This question is very closely related to a previous question of mine:

Scaling a game view with letterboxes?

My game runs at 480x800 right now but when the screen is smaller or bigger than that I want it to scale up/down the image while maintaining the aspect ratio to fit it as best as it can and then put black letterboxes on the top/bottom or left/right to fill in the left over space if it is of a different aspect ratio. The newly scaled game screen should be centered in the middle of the screen.

I don't know how to go about doing this at all since I want the playfield to be 480x800 because the touch controls use the X and Y coordinates of where the player touches the screen. So I have to figure out how to make it so if the display is centered then the (0,0) coordinate doesnt start in the middle of the letter box but in the top left corner of the playfield where it should be. Also I need to figure out how to make it so when the game is scaled up or down the touch screen controls still work relevant to the new position and scale of the scaled game screen.

I don't know which would be easier, having the game image rendered then scaled up or make it so the gameplay remains the same with object and item positioning but renders a higher resolution image and then have higher resolution image resources rendered on big screens and smaller ones on smaller screens so they're pre-scaled instead of scaled by the hardware or software.

I'm not sure what the best practice is or how to go about doing either method. Please help me out!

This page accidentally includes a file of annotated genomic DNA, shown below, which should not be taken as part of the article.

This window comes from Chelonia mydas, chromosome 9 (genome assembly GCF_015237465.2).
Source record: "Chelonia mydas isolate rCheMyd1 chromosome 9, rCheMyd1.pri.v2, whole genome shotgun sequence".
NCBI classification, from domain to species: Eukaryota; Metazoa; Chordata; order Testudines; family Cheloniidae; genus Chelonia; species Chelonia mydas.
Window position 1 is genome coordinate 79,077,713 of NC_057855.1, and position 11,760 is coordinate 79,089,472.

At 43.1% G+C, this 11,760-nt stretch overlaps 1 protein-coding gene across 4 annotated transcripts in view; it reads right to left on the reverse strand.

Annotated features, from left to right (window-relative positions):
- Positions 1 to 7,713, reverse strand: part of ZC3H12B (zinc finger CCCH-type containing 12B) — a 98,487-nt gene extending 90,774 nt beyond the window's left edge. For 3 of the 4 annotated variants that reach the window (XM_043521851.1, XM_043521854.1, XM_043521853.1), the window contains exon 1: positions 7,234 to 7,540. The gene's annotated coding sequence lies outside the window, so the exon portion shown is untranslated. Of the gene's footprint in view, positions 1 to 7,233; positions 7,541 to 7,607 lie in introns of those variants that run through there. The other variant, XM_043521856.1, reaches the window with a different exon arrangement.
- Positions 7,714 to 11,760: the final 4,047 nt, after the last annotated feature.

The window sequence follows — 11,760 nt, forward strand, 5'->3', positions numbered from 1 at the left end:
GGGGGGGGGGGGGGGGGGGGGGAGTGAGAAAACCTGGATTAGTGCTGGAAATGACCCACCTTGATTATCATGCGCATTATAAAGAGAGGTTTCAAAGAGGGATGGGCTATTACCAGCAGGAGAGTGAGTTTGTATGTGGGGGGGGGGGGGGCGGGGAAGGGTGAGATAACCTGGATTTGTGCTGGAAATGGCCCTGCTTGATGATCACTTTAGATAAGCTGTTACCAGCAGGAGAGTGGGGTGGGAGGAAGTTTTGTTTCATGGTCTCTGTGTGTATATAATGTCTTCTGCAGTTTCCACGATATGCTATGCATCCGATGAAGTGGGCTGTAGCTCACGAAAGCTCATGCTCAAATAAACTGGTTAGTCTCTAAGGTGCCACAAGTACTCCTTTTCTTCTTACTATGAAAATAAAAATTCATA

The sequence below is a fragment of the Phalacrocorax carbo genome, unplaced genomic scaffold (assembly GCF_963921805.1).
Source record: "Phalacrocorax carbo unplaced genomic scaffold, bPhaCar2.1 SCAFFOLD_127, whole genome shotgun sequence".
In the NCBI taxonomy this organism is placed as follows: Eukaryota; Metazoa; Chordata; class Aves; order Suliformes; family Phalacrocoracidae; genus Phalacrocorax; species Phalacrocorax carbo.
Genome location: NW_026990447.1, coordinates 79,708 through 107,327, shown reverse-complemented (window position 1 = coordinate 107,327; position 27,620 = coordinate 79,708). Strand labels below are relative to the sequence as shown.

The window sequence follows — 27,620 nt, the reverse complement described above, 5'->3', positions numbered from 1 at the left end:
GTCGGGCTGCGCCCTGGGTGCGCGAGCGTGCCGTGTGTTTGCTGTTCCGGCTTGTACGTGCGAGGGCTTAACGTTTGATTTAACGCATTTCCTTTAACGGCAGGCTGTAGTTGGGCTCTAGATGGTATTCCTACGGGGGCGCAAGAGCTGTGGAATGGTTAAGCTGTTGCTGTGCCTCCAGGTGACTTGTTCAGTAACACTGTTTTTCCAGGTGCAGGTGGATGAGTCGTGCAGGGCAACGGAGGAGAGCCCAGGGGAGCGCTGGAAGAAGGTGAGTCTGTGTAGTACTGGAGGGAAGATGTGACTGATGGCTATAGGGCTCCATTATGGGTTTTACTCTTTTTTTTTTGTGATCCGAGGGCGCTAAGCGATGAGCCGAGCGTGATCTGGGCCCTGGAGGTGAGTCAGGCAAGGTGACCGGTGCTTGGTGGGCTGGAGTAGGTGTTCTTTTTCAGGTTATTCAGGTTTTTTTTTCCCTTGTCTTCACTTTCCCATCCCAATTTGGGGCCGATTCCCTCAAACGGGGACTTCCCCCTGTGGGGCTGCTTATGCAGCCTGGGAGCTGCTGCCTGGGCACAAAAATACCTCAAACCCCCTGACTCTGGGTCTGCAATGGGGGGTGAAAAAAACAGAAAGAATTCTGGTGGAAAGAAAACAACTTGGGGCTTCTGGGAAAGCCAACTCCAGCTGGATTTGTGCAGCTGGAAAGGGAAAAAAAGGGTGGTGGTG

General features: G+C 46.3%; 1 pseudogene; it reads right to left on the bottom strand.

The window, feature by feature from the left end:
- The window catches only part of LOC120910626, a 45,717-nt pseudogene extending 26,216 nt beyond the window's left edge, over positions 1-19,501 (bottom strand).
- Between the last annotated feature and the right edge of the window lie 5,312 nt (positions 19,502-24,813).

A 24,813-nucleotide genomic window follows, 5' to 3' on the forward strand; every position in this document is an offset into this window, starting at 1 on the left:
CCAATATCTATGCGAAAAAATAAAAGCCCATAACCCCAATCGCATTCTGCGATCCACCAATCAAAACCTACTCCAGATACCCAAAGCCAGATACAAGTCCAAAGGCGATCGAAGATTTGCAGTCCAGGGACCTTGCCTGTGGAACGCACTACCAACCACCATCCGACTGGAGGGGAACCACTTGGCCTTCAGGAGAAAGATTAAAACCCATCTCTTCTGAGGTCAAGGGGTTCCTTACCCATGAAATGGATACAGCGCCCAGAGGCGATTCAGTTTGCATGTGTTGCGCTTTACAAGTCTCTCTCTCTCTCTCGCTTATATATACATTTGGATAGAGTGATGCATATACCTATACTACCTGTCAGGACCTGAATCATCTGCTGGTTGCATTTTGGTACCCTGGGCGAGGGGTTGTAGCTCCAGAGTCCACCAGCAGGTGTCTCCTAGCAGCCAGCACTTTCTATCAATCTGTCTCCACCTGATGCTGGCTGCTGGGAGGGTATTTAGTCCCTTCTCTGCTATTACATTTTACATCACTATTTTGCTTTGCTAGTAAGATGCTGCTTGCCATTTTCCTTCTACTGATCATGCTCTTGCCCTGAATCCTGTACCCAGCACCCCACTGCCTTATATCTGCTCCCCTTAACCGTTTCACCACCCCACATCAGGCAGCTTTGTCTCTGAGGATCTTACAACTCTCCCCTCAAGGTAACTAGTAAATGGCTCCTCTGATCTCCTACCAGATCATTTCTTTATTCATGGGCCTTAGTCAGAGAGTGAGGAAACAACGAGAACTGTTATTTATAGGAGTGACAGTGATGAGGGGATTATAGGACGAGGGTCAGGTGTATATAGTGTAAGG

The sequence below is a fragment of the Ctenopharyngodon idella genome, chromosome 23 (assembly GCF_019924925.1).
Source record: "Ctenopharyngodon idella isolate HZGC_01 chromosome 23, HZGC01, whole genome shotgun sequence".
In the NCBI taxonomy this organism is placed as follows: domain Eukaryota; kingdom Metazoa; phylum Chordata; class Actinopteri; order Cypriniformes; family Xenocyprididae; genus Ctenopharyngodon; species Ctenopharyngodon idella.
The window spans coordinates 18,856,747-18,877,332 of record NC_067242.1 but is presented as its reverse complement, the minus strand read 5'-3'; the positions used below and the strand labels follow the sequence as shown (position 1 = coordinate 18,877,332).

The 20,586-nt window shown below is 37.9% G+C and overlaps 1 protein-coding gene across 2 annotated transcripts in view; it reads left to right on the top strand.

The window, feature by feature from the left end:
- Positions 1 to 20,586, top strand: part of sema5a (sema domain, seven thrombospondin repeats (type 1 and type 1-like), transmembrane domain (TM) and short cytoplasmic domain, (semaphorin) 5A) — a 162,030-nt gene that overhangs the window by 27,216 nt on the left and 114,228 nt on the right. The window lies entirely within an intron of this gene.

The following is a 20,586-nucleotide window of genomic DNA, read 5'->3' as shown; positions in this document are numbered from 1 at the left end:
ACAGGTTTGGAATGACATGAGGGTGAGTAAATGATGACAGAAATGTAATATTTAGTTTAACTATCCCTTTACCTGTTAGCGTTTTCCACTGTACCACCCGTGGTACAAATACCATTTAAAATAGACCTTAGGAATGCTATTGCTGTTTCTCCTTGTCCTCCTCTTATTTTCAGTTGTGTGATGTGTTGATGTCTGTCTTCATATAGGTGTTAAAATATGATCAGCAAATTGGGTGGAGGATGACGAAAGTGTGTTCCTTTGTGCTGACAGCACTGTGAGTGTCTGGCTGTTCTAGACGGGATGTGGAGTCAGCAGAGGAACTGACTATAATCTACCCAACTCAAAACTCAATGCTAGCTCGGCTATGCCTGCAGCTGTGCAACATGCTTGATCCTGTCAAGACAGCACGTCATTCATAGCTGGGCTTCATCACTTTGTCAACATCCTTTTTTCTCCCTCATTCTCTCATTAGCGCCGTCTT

1 Answer 1


Usually, when you create a game for multiple displays, you create your game logic with a unit system independant from your display size.

For example, to keep your aspect ratio you can have your game using a 6x10 units, and use the same scale for all you element. Then when moving a game object you always use the same unit system, independant from your display.

Then you have to make a bridge between the display and the game, both in the rendering system (convert game unit to pixels, according to screen size) and in the input system (convert the input in pixels to position in game unit).

Once you've done this, you can focus on your game logic, without having to touch the input and rendering to adapt to different scale.

  • 1
    \$\begingroup\$ Very true. Using exact pixel values is NOT what you want to do probably more so with Android than anything else. \$\endgroup\$
    – Amplify91
    Commented Jul 21, 2011 at 20:15
  • \$\begingroup\$ I'm not quite sure I understand, and what is a 6x10 units? \$\endgroup\$
    – Kyle V.
    Commented Jul 22, 2011 at 5:28
  • \$\begingroup\$ The idea is that you use a virtual unit in your game independant from your screen size. For example, in a game of ping pong, you'll use a world size of 3 x 5 meters, for a tower defense, a world size of 60 x 100 meters. So here 6x10 was an example, just use a unit that is not in pixel but in meters, or inches, or anything according to your gameplay. Then create the methods in your rendering and input to convert meters to pixel and pixels to meters \$\endgroup\$
    – XGouchet
    Commented Jul 22, 2011 at 8:38
  • \$\begingroup\$ So for example the pong game would use units which are 3x5 squares on a 2d plane? Or am I misunderstanding? \$\endgroup\$
    – Kyle V.
    Commented Jul 25, 2011 at 19:04
  • 1
    \$\begingroup\$ Imagine a game like mario. The character will be 1.6 meters tall, and on screen you will see around 15 meters from left to right. Now for a 480x320 screen you'll have 32 pixels per meter. On larger screens it'll be more pixels per meters. So when rendering or getting user inputs you need to convert from pixels to meters \$\endgroup\$
    – XGouchet
    Commented Jul 27, 2011 at 4:49

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